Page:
Bitcoin had never been worth above $3,000 (£2,300) per token until the weekend
Bitcoin’s value has jumped to a record high, following a month of turmoil.
The virtual currency reached $3,428.24 (£2,633) per coin in Monday trade, according to the Coindesk Bitcoin Price Index.
It had never crossed the $3,000 mark until the weekend. The market value of all bitcoins in existence has now surpassed $56bn (£43bn).
The surge followed the creation of a spin-off crypto-currency, Bitcoin Cash, last week.
The new asset is trading well below the peak price of $727.54 (£557) per coin it attained on 2 August.
However, Bitcoin Cash’s future does appear to be more assured after Coinbase, one of the leading exchange and wallet services, promised to support it after previously refusing to give such a commitment.
“We are planning to have support for Bitcoin Cash by 1 January 2018, assuming no additional risks emerge during that time,” it announced on its blog.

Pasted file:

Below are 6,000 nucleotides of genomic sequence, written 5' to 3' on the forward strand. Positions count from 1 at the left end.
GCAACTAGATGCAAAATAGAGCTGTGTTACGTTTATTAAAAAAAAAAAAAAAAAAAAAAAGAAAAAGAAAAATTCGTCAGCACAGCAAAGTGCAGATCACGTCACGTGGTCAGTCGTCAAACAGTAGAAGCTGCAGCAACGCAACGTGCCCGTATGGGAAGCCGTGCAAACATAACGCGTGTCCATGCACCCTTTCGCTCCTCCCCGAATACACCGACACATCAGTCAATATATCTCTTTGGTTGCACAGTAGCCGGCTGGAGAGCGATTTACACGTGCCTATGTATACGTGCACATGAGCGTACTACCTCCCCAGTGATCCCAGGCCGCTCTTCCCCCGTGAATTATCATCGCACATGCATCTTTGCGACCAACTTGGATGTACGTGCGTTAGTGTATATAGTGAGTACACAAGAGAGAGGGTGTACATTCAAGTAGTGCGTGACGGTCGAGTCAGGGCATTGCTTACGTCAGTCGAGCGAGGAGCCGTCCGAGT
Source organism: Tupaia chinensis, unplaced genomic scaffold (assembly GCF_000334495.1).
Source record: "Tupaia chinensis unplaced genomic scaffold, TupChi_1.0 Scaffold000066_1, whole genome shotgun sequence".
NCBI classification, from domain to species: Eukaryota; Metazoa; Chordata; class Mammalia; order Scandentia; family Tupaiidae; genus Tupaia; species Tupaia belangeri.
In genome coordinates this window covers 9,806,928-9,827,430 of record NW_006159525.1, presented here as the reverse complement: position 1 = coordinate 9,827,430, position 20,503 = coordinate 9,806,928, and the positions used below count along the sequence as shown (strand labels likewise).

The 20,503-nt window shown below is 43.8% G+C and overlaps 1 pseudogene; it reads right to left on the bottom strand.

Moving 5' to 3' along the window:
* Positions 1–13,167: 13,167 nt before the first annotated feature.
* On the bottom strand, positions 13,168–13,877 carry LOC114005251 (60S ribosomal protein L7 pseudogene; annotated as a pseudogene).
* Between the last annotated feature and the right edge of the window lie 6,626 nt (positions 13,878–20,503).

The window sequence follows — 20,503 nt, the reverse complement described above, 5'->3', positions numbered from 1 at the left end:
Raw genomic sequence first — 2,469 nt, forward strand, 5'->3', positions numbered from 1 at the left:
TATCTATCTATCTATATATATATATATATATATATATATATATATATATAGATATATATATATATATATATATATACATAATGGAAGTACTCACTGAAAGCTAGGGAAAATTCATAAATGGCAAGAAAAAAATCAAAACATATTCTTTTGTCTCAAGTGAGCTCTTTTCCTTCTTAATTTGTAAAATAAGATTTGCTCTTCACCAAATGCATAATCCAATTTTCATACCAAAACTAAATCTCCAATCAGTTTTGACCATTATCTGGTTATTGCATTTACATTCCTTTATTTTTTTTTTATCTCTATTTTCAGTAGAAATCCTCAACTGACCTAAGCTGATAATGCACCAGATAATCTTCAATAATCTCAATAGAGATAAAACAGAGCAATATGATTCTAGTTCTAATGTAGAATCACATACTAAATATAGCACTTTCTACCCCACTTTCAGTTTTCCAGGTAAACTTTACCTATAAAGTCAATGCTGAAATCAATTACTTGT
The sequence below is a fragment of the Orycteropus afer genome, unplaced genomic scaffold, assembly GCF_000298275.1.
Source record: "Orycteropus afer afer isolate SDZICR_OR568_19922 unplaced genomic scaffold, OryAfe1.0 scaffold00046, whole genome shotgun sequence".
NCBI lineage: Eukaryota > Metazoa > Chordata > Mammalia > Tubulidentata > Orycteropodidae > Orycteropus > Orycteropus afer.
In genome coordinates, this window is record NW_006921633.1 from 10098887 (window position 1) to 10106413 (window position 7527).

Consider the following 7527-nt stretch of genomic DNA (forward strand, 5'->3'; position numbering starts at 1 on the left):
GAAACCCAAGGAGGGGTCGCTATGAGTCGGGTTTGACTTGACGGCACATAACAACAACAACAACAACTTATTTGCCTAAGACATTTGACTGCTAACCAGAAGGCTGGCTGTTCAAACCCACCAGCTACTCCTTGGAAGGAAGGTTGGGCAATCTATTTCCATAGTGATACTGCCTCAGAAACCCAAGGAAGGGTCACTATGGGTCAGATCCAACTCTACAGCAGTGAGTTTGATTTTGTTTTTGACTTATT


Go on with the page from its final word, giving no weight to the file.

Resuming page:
The value of the original Bitcoin experienced big swings in July. First there was concern that there might be a “civil war” over rival plans to speed up transactions.
That helped cause its value to dip to $1,938.94 (£1,485) on 16 July before a compromise scheme called Segwit2x gained favour.
Then a fresh plan to fork the currency emerged from a group of insiders unhappy with the Segwit2x initiative.
On 1 August, they offered investors a Bitcoin Cash token to match every original Bitcoin token they owned. The move created an incompatible version of the blockchain ledger, which keeps track of past transactions.
The initiative had the potential to undermine the original Bitcoin, particularly if many miners had jumped ship. Miners provide the computer processing power to authorise transactions, and Bitcoin Cash was designed to appeal to their interests.
However, it currently remains more profitable to mine the original Bitcoin’s blockchain than that of Bitcoin Cash, and support for the new crypto-currency remains limited.
“What this has shown is that Bitcoin is much more resilient to forks than some people thought,” commented Michael Parsons, a blockchain adviser.
“And it appears that there is room for more than one type of Bitcoin to exist.”